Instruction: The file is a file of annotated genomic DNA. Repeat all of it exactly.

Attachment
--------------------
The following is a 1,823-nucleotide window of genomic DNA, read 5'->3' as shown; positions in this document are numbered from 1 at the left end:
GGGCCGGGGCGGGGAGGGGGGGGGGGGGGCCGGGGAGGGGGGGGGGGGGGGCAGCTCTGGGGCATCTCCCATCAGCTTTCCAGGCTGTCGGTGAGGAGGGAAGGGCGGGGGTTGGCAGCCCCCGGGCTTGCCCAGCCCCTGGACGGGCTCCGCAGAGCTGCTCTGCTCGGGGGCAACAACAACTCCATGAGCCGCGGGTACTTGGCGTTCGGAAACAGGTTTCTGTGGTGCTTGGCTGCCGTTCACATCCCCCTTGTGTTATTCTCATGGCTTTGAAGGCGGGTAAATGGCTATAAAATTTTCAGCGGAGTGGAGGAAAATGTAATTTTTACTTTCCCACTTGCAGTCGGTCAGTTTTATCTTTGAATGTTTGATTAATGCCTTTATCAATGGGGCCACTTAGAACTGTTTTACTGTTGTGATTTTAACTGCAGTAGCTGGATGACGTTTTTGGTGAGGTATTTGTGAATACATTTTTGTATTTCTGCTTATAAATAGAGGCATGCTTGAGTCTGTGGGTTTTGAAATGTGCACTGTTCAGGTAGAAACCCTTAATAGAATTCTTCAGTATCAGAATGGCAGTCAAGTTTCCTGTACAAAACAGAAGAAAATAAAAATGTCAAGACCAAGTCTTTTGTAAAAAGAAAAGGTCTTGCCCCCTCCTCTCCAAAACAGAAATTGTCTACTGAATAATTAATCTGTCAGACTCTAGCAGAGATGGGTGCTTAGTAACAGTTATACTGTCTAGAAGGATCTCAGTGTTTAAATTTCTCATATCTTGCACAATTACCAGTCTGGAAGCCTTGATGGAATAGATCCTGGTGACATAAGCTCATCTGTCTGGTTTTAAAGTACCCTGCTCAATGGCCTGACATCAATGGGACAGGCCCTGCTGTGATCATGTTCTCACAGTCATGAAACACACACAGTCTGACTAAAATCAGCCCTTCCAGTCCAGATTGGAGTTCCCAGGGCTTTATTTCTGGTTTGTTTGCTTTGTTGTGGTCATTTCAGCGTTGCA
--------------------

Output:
The following is a 1,823-nucleotide window of genomic DNA, read 5'->3' as shown; positions in this document are numbered from 1 at the left end:
GGGCCGGGGCGGGGAGGGGGGGGGGGGGGCCGGGGAGGGGGGGGGGGGGGGCAGCTCTGGGGCATCTCCCATCAGCTTTCCAGGCTGTCGGTGAGGAGGGAAGGGCGGGGGTTGGCAGCCCCCGGGCTTGCCCAGCCCCTGGACGGGCTCCGCAGAGCTGCTCTGCTCGGGGGCAACAACAACTCCATGAGCCGCGGGTACTTGGCGTTCGGAAACAGGTTTCTGTGGTGCTTGGCTGCCGTTCACATCCCCCTTGTGTTATTCTCATGGCTTTGAAGGCGGGTAAATGGCTATAAAATTTTCAGCGGAGTGGAGGAAAATGTAATTTTTACTTTCCCACTTGCAGTCGGTCAGTTTTATCTTTGAATGTTTGATTAATGCCTTTATCAATGGGGCCACTTAGAACTGTTTTACTGTTGTGATTTTAACTGCAGTAGCTGGATGACGTTTTTGGTGAGGTATTTGTGAATACATTTTTGTATTTCTGCTTATAAATAGAGGCATGCTTGAGTCTGTGGGTTTTGAAATGTGCACTGTTCAGGTAGAAACCCTTAATAGAATTCTTCAGTATCAGAATGGCAGTCAAGTTTCCTGTACAAAACAGAAGAAAATAAAAATGTCAAGACCAAGTCTTTTGTAAAAAGAAAAGGTCTTGCCCCCTCCTCTCCAAAACAGAAATTGTCTACTGAATAATTAATCTGTCAGACTCTAGCAGAGATGGGTGCTTAGTAACAGTTATACTGTCTAGAAGGATCTCAGTGTTTAAATTTCTCATATCTTGCACAATTACCAGTCTGGAAGCCTTGATGGAATAGATCCTGGTGACATAAGCTCATCTGTCTGGTTTTAAAGTACCCTGCTCAATGGCCTGACATCAATGGGACAGGCCCTGCTGTGATCATGTTCTCACAGTCATGAAACACACACAGTCTGACTAAAATCAGCCCTTCCAGTCCAGATTGGAGTTCCCAGGGCTTTATTTCTGGTTTGTTTGCTTTGTTGTGGTCATTTCAGCGTTGCA